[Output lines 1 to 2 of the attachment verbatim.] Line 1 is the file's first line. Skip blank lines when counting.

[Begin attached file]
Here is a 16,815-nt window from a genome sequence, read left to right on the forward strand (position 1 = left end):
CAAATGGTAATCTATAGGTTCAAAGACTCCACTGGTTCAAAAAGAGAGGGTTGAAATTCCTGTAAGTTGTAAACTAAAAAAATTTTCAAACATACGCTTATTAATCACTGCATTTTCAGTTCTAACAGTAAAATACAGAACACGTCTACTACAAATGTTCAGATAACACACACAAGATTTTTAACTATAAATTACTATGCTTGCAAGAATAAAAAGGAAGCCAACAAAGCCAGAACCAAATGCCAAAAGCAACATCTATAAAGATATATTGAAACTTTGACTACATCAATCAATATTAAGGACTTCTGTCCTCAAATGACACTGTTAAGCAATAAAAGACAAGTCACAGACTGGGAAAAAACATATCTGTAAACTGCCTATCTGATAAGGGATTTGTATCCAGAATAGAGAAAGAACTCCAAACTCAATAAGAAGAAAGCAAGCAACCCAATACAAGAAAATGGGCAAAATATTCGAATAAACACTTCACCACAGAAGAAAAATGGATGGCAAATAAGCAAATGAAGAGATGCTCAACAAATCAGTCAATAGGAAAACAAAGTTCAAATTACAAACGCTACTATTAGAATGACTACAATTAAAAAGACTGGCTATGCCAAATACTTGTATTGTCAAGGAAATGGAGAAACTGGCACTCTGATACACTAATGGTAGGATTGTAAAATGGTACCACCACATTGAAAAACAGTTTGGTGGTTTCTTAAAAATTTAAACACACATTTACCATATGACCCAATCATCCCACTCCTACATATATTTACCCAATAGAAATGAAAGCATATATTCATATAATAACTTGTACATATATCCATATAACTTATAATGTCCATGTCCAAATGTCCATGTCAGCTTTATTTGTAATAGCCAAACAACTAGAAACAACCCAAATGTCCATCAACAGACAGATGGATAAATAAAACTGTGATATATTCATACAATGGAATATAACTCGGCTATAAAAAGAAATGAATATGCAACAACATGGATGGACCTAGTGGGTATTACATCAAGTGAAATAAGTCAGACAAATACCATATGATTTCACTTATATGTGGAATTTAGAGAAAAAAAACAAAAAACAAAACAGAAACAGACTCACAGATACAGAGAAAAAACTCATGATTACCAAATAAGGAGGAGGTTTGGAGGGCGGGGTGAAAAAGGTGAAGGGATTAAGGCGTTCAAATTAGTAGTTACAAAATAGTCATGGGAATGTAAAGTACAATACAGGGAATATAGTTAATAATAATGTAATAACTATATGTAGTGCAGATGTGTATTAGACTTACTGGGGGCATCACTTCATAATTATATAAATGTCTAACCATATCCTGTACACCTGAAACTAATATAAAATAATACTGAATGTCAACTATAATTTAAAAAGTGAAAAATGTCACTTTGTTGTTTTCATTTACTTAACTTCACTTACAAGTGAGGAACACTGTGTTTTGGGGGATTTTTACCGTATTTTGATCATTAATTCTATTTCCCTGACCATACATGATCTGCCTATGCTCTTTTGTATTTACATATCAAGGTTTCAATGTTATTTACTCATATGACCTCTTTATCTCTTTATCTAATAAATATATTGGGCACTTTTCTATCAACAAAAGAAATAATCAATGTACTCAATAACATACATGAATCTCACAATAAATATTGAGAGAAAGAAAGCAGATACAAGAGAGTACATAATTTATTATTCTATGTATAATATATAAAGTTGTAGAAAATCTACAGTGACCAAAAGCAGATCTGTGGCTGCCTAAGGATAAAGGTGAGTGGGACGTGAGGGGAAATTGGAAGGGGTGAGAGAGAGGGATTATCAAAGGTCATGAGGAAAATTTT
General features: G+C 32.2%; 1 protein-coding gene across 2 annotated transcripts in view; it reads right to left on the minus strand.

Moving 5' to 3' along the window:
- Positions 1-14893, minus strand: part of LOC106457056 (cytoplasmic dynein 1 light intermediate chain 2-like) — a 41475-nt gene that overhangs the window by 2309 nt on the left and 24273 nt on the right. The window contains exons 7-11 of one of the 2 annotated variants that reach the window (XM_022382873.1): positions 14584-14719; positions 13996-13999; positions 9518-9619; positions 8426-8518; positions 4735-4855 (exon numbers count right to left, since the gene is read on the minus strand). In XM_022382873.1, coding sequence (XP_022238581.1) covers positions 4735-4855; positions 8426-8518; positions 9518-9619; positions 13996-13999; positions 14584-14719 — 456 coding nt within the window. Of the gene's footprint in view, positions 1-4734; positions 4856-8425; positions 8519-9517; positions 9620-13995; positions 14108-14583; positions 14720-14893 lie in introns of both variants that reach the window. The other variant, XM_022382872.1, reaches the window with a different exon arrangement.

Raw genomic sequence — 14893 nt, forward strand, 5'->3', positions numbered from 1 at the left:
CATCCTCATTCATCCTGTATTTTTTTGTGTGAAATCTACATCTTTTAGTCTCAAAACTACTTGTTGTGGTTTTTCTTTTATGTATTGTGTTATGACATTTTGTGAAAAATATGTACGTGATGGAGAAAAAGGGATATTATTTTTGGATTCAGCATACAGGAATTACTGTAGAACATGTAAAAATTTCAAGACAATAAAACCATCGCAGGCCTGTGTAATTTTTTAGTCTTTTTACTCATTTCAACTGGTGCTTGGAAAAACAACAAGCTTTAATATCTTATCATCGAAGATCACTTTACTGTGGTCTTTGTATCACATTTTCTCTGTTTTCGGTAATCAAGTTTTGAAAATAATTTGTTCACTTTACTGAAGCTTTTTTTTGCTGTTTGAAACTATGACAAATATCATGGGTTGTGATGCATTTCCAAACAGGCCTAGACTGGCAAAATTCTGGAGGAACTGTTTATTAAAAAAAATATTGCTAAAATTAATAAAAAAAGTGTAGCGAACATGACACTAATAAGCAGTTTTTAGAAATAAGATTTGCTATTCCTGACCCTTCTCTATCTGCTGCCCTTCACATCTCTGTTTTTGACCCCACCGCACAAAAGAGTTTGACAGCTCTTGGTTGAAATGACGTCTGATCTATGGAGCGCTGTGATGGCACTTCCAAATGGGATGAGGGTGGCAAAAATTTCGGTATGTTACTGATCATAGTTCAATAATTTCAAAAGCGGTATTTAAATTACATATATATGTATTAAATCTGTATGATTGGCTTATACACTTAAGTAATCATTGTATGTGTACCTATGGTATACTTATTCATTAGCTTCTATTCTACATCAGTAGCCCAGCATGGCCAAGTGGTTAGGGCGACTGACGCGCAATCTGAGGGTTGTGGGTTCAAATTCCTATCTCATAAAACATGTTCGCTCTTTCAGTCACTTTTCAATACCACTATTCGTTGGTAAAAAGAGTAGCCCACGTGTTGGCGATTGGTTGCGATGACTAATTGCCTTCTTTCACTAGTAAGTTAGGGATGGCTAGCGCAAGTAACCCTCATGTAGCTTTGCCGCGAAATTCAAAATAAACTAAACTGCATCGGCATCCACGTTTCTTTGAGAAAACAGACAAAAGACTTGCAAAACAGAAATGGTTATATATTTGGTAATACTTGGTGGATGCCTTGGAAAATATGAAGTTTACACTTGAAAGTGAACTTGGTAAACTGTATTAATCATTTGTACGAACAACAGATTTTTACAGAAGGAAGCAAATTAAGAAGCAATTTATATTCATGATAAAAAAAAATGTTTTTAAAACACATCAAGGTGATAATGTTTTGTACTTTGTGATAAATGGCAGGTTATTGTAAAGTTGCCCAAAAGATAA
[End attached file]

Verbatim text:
Here is a 16,815-nt window from a genome sequence, read left to right on the forward strand (position 1 = left end):
CAAATGGTAATCTATAGGTTCAAAGACTCCACTGGTTCAAAAAGAGAGGGTTGAAATTCCTGTAAGTTGTAAACTAAAAAAATTTTCAAACATACGCTTATTAATCACTGCATTTTCAGTTCTAACAGTAAAATACAGAACACGTCTACTACAAATGTTCAGATAACACACACAAGATTTTTAACTATAAATTACTATGCTTGCAAGAATAAAAAGGAAGCCAACAAAGCCAGAACCAAATGCCAAAAGCAACATCTATAAAGATATATTGAAACTTTGACTACATCAATCAATATTAAGGACTTCTGTCCTCAAATGACACTGTTAAGCAATAAAAGACAAGTCACAGACTGGGAAAAAACATATCTGTAAACTGCCTATCTGATAAGGGATTTGTATCCAGAATAGAGAAAGAACTCCAAACTCAATAAGAAGAAAGCAAGCAACCCAATACAAGAAAATGGGCAAAATATTCGAATAAACACTTCACCACAGAAGAAAAATGGATGGCAAATAAGCAAATGAAGAGATGCTCAACAAATCAGTCAATAGGAAAACAAAGTTCAAATTACAAACGCTACTATTAGAATGACTACAATTAAAAAGACTGGCTATGCCAAATACTTGTATTGTCAAGGAAATGGAGAAACTGGCACTCTGATACACTAATGGTAGGATTGTAAAATGGTACCACCACATTGAAAAACAGTTTGGTGGTTTCTTAAAAATTTAAACACACATTTACCATATGACCCAATCATCCCACTCCTACATATATTTACCCAATAGAAATGAAAGCATATATTCATATAATAACTTGTACATATATCCATATAACTTATAATGTCCATGTCCAAATGTCCATGTCAGCTTTATTTGTAATAGCCAAACAACTAGAAACAACCCAAATGTCCATCAACAGACAGATGGATAAATAAAACTGTGATATATTCATACAATGGAATATAACTCGGCTATAAAAAGAAATGAATATGCAACAACATGGATGGACCTAGTGGGTATTACATCAAGTGAAATAAGTCAGACAAATACCATATGATTTCACTTATATGTGGAATTTAGAGAAAAAAAACAAAAAACAAAACAGAAACAGACTCACAGATACAGAGAAAAAACTCATGATTACCAAATAAGGAGGAGGTTTGGAGGGCGGGGTGAAAAAGGTGAAGGGATTAAGGCGTTCAAATTAGTAGTTACAAAATAGTCATGGGAATGTAAAGTACAATACAGGGAATATAGTTAATAATAATGTAATAACTATATGTAGTGCAGATGTGTATTAGACTTACTGGGGGCATCACTTCATAATTATATAAATGTCTAACCATATCCTGTACACCTGAAACTAATATAAAATAATACTGAATGTCAACTATAATTTAAAAAGTGAAAAATGTCACTTTGTTGTTTTCATTTACTTAACTTCACTTACAAGTGAGGAACACTGTGTTTTGGGGGATTTTTACCGTATTTTGATCATTAATTCTATTTCCCTGACCATACATGATCTGCCTATGCTCTTTTGTATTTACATATCAAGGTTTCAATGTTATTTACTCATATGACCTCTTTATCTCTTTATCTAATAAATATATTGGGCACTTTTCTATCAACAAAAGAAATAATCAATGTACTCAATAACATACATGAATCTCACAATAAATATTGAGAGAAAGAAAGCAGATACAAGAGAGTACATAATTTATTATTCTATGTATAATATATAAAGTTGTAGAAAATCTACAGTGACCAAAAGCAGATCTGTGGCTGCCTAAGGATAAAGGTGAGTGGGACGTGAGGGGAAATTGGAAGGGGTGAGAGAGAGGGATTATCAAAGGTCATGAGGAAAATTTT